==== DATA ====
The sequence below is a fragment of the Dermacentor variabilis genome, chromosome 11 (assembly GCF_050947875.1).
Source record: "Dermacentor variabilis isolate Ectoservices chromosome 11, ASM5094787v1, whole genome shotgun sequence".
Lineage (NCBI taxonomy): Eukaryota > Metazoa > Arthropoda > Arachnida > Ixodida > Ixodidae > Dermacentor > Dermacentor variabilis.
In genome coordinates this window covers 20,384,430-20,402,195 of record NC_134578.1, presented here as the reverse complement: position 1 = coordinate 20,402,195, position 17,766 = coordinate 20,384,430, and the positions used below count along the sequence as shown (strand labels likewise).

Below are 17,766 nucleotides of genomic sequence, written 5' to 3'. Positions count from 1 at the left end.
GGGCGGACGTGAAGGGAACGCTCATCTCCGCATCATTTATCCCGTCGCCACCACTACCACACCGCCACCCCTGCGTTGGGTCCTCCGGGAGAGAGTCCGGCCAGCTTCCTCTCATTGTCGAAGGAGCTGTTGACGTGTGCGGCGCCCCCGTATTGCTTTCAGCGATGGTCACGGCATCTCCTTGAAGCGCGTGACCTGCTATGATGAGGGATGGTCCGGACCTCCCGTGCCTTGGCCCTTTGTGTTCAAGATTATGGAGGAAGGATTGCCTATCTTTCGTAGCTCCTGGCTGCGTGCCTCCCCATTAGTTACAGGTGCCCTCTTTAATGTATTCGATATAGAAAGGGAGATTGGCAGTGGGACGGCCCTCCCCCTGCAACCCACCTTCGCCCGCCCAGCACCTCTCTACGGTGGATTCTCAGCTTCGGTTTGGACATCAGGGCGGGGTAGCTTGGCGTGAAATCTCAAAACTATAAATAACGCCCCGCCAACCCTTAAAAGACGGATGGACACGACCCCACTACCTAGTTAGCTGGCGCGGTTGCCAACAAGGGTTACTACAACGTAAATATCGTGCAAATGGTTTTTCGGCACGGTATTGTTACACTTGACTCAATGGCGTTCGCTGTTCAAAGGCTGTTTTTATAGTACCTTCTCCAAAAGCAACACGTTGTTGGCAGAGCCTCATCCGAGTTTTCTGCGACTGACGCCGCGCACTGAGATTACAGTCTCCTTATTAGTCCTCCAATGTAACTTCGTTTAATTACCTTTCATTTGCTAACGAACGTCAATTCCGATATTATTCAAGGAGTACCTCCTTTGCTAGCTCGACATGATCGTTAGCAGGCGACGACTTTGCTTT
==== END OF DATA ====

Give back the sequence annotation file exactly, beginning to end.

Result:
The sequence below is a fragment of the Dermacentor variabilis genome, chromosome 11 (assembly GCF_050947875.1).
Source record: "Dermacentor variabilis isolate Ectoservices chromosome 11, ASM5094787v1, whole genome shotgun sequence".
Lineage (NCBI taxonomy): Eukaryota > Metazoa > Arthropoda > Arachnida > Ixodida > Ixodidae > Dermacentor > Dermacentor variabilis.
In genome coordinates this window covers 20,384,430-20,402,195 of record NC_134578.1, presented here as the reverse complement: position 1 = coordinate 20,402,195, position 17,766 = coordinate 20,384,430, and the positions used below count along the sequence as shown (strand labels likewise).

Below are 17,766 nucleotides of genomic sequence, written 5' to 3'. Positions count from 1 at the left end.
GGGCGGACGTGAAGGGAACGCTCATCTCCGCATCATTTATCCCGTCGCCACCACTACCACACCGCCACCCCTGCGTTGGGTCCTCCGGGAGAGAGTCCGGCCAGCTTCCTCTCATTGTCGAAGGAGCTGTTGACGTGTGCGGCGCCCCCGTATTGCTTTCAGCGATGGTCACGGCATCTCCTTGAAGCGCGTGACCTGCTATGATGAGGGATGGTCCGGACCTCCCGTGCCTTGGCCCTTTGTGTTCAAGATTATGGAGGAAGGATTGCCTATCTTTCGTAGCTCCTGGCTGCGTGCCTCCCCATTAGTTACAGGTGCCCTCTTTAATGTATTCGATATAGAAAGGGAGATTGGCAGTGGGACGGCCCTCCCCCTGCAACCCACCTTCGCCCGCCCAGCACCTCTCTACGGTGGATTCTCAGCTTCGGTTTGGACATCAGGGCGGGGTAGCTTGGCGTGAAATCTCAAAACTATAAATAACGCCCCGCCAACCCTTAAAAGACGGATGGACACGACCCCACTACCTAGTTAGCTGGCGCGGTTGCCAACAAGGGTTACTACAACGTAAATATCGTGCAAATGGTTTTTCGGCACGGTATTGTTACACTTGACTCAATGGCGTTCGCTGTTCAAAGGCTGTTTTTATAGTACCTTCTCCAAAAGCAACACGTTGTTGGCAGAGCCTCATCCGAGTTTTCTGCGACTGACGCCGCGCACTGAGATTACAGTCTCCTTATTAGTCCTCCAATGTAACTTCGTTTAATTACCTTTCATTTGCTAACGAACGTCAATTCCGATATTATTCAAGGAGTACCTCCTTTGCTAGCTCGACATGATCGTTAGCAGGCGACGACTTTGCTTT